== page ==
Noel Coward, Reluctant Screenwriter
When One of the 20th Century's Great Playwrights Moved to Film
“I’m not very keen on Hollywood. I’d rather have a nice cup of cocoa, really”
–Noel Coward in a letter to his mother (c. 1930)
In a 1927 interview in Picturegoer, Noel Coward was dismissive of film as a medium—at least as far as he was concerned: “You may take it that I am not interested in writing scenarios at all. I want to write words, not stage directions… It is work which simply does not appeal to me.”
He did go on to say: “No, films are not an off-shoot of the stage. They are a totally different medium.”
His personal reaction was understandable. In that same year Michael Balcon’s Gainsborough Pictures had filmed three Coward plays and none of them could benefit from his distinctive dialogue, since the cinema was still silent. Noel was not even invited to write the caption cards!
The first film he was involved in as an adult was 1935’s The Scoundrel—made in the Astoria Studios in New York. (He never did make a film in Hollywood.) It was written and directed in a lacklustre way by Ben Hecht and Charles MacArthur, who paid so little attention to it that Noel was able to ad lib quite a lot of his own dialogue.
The film was not a commercial success but at least it gave Coward an insight into the mechanics of making a movie.
Then—nothing. Until one day, in 1941, a three-man delegation from Columbia Pictures arrived on his doorstep. Well, it was his temporary doorstep at the Savoy Hotel, where he lived while his bomb-damaged home was being repaired.
They wanted him to make a film to help the war effort and he could choose any subject he liked.
I received them warily … I had no intention of making a film then or at any other time. I had generated in my mind a strong prejudice against the moving picture business, a prejudice compounded of small personal experience and considerable intellectual snobbery. I had convinced myself that it was a soul-destroying industry in which actors of mediocre talent were publicized and idolized beyond their deserts, and authors, talented or otherwise, were automatically massacred.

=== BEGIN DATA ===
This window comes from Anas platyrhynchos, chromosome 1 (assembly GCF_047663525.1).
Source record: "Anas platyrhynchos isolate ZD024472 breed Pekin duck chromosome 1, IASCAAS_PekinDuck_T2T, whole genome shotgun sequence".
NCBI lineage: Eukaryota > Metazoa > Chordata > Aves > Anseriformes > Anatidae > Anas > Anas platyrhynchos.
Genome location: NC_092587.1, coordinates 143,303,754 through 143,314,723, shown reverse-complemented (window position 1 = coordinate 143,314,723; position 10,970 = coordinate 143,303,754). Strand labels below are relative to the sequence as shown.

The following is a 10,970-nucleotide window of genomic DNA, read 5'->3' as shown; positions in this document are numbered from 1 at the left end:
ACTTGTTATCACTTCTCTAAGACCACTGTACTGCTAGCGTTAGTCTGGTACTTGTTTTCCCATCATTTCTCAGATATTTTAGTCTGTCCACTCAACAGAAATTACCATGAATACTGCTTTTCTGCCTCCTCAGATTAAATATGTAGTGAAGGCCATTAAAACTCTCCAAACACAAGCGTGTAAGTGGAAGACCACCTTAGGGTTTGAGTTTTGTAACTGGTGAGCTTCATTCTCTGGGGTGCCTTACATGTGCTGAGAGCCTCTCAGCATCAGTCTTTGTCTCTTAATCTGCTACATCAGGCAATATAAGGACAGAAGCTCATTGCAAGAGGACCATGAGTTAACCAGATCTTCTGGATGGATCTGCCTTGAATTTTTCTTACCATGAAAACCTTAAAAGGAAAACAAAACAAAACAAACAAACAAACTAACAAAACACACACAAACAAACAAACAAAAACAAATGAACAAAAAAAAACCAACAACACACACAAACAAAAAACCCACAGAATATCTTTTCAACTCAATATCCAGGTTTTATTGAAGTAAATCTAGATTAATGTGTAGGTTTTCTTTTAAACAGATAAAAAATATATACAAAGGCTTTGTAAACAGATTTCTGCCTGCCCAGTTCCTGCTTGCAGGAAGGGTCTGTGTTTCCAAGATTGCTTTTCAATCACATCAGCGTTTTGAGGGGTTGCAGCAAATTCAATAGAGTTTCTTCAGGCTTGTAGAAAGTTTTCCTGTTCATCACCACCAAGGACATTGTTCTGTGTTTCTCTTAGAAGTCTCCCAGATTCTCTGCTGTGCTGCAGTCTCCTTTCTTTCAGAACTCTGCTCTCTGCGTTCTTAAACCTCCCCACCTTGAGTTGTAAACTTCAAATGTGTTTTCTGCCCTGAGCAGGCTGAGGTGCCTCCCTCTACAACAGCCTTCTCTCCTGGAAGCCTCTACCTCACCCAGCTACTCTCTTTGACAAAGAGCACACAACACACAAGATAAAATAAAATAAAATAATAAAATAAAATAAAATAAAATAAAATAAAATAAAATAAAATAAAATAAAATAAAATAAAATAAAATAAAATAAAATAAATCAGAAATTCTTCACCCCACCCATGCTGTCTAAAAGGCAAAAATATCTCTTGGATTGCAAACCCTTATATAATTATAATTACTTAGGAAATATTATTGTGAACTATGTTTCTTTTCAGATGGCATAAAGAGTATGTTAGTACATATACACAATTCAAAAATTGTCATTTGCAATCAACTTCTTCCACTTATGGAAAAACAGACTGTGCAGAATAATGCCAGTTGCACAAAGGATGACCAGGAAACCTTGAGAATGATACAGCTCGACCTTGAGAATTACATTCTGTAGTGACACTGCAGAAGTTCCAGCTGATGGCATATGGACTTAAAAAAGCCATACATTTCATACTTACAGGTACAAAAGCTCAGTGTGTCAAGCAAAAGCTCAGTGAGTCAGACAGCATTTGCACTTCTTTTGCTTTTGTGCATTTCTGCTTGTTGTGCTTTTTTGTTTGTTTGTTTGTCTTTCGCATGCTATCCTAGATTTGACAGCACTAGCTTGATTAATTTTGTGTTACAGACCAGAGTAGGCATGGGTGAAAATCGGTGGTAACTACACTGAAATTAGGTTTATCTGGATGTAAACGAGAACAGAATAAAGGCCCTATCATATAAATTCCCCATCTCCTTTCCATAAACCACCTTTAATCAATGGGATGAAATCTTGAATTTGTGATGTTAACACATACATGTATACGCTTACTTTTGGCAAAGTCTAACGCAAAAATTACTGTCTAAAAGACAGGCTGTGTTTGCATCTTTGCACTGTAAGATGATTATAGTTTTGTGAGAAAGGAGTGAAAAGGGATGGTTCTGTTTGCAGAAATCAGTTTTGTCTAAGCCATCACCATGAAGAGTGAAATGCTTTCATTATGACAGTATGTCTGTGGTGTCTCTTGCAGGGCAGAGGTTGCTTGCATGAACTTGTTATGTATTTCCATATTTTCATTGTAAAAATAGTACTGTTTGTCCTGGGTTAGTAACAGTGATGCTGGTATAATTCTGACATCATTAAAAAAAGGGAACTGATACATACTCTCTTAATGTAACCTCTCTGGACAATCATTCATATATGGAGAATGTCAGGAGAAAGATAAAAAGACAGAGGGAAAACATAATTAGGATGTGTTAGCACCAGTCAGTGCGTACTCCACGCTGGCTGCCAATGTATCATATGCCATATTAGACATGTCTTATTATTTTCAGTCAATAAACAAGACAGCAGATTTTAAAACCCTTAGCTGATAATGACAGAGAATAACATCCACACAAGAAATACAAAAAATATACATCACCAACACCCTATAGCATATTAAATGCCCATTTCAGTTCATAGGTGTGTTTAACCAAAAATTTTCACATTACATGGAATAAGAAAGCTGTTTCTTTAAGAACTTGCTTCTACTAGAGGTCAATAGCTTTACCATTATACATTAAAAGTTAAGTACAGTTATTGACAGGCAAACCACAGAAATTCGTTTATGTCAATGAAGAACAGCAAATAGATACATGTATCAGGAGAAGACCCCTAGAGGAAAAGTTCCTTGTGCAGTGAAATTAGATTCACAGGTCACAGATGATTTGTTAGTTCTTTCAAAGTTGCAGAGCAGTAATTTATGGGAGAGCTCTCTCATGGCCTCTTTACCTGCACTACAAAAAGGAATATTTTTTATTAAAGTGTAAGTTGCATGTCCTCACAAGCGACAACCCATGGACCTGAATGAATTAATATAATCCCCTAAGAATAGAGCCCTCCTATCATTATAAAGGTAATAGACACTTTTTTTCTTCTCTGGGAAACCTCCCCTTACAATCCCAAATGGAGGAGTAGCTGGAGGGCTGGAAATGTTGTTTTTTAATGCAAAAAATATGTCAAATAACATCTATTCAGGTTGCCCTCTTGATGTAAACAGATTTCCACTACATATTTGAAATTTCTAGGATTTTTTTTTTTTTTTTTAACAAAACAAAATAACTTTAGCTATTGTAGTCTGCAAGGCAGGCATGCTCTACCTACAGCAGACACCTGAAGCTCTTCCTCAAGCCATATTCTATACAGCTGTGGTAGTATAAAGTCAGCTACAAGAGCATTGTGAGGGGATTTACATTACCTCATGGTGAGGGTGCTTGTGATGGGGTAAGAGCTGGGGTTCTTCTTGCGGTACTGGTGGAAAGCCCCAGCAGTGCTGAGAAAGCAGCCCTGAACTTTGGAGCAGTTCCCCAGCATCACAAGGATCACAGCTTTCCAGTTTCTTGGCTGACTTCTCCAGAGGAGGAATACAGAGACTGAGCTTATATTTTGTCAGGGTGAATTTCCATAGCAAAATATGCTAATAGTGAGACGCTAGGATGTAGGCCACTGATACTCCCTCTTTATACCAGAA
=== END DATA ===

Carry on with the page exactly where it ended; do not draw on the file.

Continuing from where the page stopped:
Noel could see that there was merit in the project and—with no great enthusiasm—agreed to at least consider it.
He didn’t have long to wait before an idea came to him. The following evening he dined with his old friend, Louis Mountbatten, who told him the story of how his own command, the H.M.S. Kelly, which had been sunk during the Battle of Crete.
“The Royal Navy means a great deal to me and here, in this Odyssey of one destroyer, was the very essence of it… I knew that this was a story to tell, if only I could tell it without sentimentality but with simplicity and truth.”
He set about picking his production team by looking at as many recent British films as he could lay his hands on. Time and again in the ones he liked the editor was David Lean. In many more the cameraman was Ronald Neame. A consistent producer was Anthony Havelock-Allan. He gathered them all together and offered them his project. The only possible problem was David Lean, who asked for a co-director credit, even though he had never directed. Breaths were in-drawn. How would Noel react? “Only too delighted,” he said, “It will take a weight off my shoulders. I’ve never directed either!”
Within a few days Noel had prepared a script treatment and called his “little darlings” (as he called them) together to hear him read it. At this point the working title was White Ensign.
At the end of the reading he scanned the assembled faces. “Well?”
David Lean nervously pointed out that, though he thought it had considerable merit, what Noel had described would take up something like five hours of screen time.
“Oh,” said Noel, “I thought you could do anything on film.”
Lean then suggested noel should see Orson Welles’s Citizen Kane, a film that was currently intriguing critics and the public alike. Noel agreed to do that and promised a script rewrite within a couple of weeks.
The new script—now called In Which We Serve—borrowed Welles’s device of flashback. When the ship in the film is sunk and the survivors are in the water clinging to the life raft, we are then shown each of their back stories, thus giving the story an extra dimension.
There is a whole other story in what it took to actually get the film made: the bureaucratic obstruction, questions about what such an effete character as Coward was doing in such a manly story… And a British ship sunk? What kind of propaganda was that?
It took the full weight of Mountbatten—whose story it was—and his cousin (who just happened to be King George VI) to navigate these political waters. But navigate them they did. It took a little judicious trimming here and there. Capt. ‘D’ Kinross (Noel’s character) had his Rolls-Royce replaced by a Ford, had his home diplomatically down-sized, and acquired a dog called Trafalgar. Nonetheless, it remained clearly Mountbatten’s own story. Noel even wore his friend’s cap in the film and, in addressing the men, used many of the words he had heard Mountbatten himself use.